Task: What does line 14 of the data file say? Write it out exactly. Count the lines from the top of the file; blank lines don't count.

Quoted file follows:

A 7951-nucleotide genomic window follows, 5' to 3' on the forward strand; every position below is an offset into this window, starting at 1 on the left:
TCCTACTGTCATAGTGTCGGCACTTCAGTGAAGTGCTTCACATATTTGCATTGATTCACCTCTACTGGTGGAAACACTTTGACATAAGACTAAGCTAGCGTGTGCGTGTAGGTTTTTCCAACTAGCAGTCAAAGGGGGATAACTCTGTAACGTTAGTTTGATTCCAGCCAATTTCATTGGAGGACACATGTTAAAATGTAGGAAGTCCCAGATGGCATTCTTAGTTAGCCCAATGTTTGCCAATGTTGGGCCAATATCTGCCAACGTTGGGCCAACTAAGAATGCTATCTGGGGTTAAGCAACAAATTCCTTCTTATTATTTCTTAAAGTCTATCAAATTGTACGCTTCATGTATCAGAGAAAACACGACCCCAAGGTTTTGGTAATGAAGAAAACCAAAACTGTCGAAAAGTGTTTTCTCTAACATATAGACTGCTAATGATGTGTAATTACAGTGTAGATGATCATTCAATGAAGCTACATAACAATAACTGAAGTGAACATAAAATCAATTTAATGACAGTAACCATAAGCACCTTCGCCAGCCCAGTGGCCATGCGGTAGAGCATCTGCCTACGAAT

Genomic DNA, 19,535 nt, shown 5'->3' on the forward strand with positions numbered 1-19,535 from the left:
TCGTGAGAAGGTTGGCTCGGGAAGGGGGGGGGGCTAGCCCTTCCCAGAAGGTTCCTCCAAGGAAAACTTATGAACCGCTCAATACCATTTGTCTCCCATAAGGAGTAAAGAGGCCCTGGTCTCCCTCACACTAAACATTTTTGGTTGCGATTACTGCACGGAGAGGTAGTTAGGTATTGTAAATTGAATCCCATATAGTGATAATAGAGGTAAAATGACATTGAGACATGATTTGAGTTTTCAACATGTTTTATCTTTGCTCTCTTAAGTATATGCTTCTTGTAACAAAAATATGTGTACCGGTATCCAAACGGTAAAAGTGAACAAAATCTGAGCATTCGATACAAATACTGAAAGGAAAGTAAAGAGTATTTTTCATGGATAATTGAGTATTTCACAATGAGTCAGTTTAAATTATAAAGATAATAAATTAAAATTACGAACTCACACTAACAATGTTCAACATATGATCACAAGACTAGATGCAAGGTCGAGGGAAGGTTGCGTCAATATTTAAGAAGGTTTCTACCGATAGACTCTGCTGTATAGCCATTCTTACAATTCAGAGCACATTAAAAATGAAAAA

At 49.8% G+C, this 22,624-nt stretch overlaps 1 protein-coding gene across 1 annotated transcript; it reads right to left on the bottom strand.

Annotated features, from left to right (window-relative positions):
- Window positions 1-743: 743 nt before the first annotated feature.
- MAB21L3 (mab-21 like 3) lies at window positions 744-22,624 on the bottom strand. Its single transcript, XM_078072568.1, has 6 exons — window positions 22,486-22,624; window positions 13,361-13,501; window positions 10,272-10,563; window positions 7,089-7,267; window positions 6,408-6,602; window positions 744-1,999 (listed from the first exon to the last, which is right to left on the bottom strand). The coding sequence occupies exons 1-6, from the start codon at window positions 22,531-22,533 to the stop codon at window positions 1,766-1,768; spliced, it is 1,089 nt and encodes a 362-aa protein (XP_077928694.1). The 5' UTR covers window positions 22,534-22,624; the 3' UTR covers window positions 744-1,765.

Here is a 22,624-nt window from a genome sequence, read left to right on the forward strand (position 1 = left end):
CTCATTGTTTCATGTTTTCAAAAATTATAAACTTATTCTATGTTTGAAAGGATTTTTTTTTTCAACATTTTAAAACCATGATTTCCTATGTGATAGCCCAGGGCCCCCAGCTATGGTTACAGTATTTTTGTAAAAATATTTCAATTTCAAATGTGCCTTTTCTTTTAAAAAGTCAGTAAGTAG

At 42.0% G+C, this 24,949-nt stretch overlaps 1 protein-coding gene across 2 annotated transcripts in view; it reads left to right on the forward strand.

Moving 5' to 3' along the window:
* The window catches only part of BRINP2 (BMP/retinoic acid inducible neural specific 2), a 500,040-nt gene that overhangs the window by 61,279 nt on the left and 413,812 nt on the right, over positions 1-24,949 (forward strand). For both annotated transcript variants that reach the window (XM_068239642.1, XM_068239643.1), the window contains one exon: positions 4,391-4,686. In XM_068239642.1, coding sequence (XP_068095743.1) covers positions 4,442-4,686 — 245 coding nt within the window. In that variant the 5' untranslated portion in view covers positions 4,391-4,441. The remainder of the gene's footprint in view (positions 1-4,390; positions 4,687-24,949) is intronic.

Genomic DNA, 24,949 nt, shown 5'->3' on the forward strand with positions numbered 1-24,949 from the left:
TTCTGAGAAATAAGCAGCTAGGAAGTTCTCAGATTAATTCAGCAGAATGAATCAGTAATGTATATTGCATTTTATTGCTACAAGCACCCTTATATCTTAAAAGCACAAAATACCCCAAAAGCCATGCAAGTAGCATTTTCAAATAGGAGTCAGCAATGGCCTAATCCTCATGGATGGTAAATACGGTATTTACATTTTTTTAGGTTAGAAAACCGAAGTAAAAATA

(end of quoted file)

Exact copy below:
Genomic DNA, 24,949 nt, shown 5'->3' on the forward strand with positions numbered 1-24,949 from the left: